There are many passages that talk about the end of the world. Many of these bother people, but perhaps none bothers people more than our Gospel text for today. Jesus tells us, "No one knows the day or the hour [of the end of the world], not even the angels in heaven, nor the Son, but only the Father." How can God the Son not know the time of His own return? Is He less knowledgeable than God the Father?
What we don't know scares us. "Fear of the unknown" is a concept you seldom have to explain to anyone because everyone knows they fear what is strange or unfamiliar. When we get ready for a new job, a new home, a different teacher, a different schedule, a new or different anything, we will explain our jitters by, "It's the fear of the unknown." All I have to do is say the two words "test results," and all of you can instantly relate to fear of the unknown. If you're young and in school, you think of a difficult test and waiting for your score. If you're older, you think of a medical test and waiting for your health. As we age we know more, but there are still unknowable things before us.
In fact, the unknowable is always before us; it's called the future. Strain as we might, stretch as we may, stare as we will, we cannot pierce beyond this moment. What will I do for a living? Whom will I marry? What will happen to my kids or grandkids? What will I do when I retire? What will I do when my spouse dies? Will I end up in a nursing home? Questions like these can drive a person to distraction. It does drive people to psychics, mediums, spiritualists, tarot tellers, and horoscopes. People go to these things because not knowing drives them crazy. They think if they know the future, even if it's bad, at least they can prepare for it.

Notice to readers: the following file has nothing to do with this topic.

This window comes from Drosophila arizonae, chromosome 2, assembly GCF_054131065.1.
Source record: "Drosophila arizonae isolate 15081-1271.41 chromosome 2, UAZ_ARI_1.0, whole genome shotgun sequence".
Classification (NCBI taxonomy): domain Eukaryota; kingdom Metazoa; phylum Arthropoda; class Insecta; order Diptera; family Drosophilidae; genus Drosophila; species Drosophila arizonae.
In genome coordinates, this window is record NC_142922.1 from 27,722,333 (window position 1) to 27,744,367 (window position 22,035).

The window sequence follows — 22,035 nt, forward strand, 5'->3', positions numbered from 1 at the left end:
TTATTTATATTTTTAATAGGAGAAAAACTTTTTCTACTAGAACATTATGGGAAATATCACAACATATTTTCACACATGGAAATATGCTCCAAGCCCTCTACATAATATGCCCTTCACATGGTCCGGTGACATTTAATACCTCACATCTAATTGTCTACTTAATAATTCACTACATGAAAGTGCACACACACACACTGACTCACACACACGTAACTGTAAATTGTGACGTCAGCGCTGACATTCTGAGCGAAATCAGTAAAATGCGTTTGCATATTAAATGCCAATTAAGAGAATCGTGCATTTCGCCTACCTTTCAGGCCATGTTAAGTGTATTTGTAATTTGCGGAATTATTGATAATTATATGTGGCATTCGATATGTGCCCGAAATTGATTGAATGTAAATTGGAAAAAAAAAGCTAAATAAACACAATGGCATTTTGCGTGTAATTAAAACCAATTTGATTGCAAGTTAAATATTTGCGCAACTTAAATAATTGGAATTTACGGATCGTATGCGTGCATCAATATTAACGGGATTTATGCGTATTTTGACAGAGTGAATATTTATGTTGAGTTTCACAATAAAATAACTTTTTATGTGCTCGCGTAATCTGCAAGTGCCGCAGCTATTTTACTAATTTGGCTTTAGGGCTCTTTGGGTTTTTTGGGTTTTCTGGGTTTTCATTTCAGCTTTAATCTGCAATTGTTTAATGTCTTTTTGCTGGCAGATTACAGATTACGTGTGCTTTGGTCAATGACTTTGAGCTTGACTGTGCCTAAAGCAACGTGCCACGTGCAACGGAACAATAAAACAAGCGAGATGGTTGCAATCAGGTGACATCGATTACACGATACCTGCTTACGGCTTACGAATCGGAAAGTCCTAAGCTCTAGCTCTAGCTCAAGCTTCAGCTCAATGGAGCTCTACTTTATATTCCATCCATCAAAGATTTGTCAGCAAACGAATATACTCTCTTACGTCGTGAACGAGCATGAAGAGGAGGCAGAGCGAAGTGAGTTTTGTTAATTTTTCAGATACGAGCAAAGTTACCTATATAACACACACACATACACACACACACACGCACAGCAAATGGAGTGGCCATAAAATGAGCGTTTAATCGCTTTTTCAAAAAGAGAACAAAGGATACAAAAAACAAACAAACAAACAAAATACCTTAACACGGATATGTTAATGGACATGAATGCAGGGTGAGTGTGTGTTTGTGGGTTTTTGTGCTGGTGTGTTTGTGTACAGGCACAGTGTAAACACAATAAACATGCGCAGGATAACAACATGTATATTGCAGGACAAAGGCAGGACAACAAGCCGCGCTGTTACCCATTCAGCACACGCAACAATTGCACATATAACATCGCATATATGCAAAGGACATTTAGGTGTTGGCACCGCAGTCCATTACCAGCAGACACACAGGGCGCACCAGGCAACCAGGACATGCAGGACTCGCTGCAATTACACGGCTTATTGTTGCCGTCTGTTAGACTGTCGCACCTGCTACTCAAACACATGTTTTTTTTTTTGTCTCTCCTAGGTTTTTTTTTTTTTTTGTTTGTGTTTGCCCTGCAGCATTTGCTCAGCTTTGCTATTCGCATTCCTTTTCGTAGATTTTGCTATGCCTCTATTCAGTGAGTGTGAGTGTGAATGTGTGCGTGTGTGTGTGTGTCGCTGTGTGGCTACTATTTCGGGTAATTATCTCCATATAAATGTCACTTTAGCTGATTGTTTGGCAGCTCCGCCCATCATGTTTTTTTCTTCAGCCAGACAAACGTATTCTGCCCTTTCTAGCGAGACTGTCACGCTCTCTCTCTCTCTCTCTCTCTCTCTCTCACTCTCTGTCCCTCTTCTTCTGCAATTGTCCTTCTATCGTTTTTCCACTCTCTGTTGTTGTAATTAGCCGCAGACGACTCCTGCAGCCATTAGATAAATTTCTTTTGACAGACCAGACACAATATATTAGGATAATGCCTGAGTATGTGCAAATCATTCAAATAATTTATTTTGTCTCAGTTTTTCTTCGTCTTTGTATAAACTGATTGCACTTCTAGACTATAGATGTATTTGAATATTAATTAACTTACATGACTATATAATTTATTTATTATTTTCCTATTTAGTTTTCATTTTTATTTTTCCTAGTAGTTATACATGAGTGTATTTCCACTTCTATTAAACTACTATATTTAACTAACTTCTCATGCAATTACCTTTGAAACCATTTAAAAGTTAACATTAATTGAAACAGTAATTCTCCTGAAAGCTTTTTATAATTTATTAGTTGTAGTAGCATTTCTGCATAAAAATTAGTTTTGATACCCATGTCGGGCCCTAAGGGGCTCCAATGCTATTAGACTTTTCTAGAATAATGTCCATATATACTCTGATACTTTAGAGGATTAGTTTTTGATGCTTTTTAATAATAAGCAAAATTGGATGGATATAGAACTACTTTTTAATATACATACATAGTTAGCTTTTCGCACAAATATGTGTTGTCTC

But the future isn't ours to know. This offends us modern people who think we know so much. We know about atoms and genes. We know about the space/time continuum and how to divide a second into a million parts, so why can't we know about tomorrow? Furthermore, since we carry calendars to schedule our days, we think we do know what we are going to do tomorrow, next week and even on into next month. The truth of the matter is that we don't even know if we will have a tomorrow at all. St. James specifically warns against thinking we have tomorrow. "You who say, 'Today or tomorrow we will go to this or that city, spend a year there, carry on business and make money.' Why, you do not know what will happen tomorrow or even whether you will live." All we know, as our Introit for today tells us, is that our life is fleeting, and it's a mere handbreadth - that's a closed fist, or at most a span - that's an open hand in length.